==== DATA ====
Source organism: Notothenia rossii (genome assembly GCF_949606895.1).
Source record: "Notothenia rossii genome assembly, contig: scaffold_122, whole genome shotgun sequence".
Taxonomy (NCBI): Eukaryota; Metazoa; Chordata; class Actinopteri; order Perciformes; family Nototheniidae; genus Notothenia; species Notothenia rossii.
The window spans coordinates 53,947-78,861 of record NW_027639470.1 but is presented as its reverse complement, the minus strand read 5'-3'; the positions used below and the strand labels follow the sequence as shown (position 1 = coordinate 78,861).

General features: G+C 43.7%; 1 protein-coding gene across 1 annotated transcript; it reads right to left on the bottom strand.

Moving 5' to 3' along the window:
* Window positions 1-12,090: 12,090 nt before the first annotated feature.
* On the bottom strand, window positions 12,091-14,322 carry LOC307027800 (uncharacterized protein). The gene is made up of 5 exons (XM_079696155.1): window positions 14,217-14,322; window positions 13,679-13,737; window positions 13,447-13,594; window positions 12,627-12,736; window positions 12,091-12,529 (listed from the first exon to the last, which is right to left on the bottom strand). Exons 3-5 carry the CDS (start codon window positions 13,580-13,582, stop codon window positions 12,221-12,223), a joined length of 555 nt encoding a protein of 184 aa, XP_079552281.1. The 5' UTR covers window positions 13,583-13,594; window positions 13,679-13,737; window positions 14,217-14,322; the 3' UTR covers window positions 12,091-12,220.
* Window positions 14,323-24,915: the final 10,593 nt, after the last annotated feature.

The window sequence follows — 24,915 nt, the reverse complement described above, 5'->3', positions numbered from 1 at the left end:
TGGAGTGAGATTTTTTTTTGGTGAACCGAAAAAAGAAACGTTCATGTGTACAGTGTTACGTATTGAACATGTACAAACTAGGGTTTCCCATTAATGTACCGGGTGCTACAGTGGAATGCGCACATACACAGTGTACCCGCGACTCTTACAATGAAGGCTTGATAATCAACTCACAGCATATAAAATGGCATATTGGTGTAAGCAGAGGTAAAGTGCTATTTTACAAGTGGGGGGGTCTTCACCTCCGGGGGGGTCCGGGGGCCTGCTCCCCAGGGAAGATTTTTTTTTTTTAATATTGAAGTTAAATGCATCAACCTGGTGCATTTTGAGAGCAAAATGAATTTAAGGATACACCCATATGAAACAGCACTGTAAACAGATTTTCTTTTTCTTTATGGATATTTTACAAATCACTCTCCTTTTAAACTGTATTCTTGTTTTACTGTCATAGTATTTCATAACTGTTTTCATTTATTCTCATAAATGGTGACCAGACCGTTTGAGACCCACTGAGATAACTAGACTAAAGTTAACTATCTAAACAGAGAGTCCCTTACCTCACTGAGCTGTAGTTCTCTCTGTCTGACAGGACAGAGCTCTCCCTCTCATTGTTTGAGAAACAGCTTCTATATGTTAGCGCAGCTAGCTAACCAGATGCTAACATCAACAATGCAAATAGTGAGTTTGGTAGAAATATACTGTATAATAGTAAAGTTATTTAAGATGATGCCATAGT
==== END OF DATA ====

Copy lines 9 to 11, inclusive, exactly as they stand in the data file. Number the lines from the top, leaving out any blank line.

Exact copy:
* Window positions 14,323-24,915: the final 10,593 nt, after the last annotated feature.

The window sequence follows — 24,915 nt, the reverse complement described above, 5'->3', positions numbered from 1 at the left end:
TGGAGTGAGATTTTTTTTTGGTGAACCGAAAAAAGAAACGTTCATGTGTACAGTGTTACGTATTGAACATGTACAAACTAGGGTTTCCCATTAATGTACCGGGTGCTACAGTGGAATGCGCACATACACAGTGTACCCGCGACTCTTACAATGAAGGCTTGATAATCAACTCACAGCATATAAAATGGCATATTGGTGTAAGCAGAGGTAAAGTGCTATTTTACAAGTGGGGGGGTCTTCACCTCCGGGGGGGTCCGGGGGCCTGCTCCCCAGGGAAGATTTTTTTTTTTTAATATTGAAGTTAAATGCATCAACCTGGTGCATTTTGAGAGCAAAATGAATTTAAGGATACACCCATATGAAACAGCACTGTAAACAGATTTTCTTTTTCTTTATGGATATTTTACAAATCACTCTCCTTTTAAACTGTATTCTTGTTTTACTGTCATAGTATTTCATAACTGTTTTCATTTATTCTCATAAATGGTGACCAGACCGTTTGAGACCCACTGAGATAACTAGACTAAAGTTAACTATCTAAACAGAGAGTCCCTTACCTCACTGAGCTGTAGTTCTCTCTGTCTGACAGGACAGAGCTCTCCCTCTCATTGTTTGAGAAACAGCTTCTATATGTTAGCGCAGCTAGCTAACCAGATGCTAACATCAACAATGCAAATAGTGAGTTTGGTAGAAATATACTGTATAATAGTAAAGTTATTTAAGATGATGCCATAGT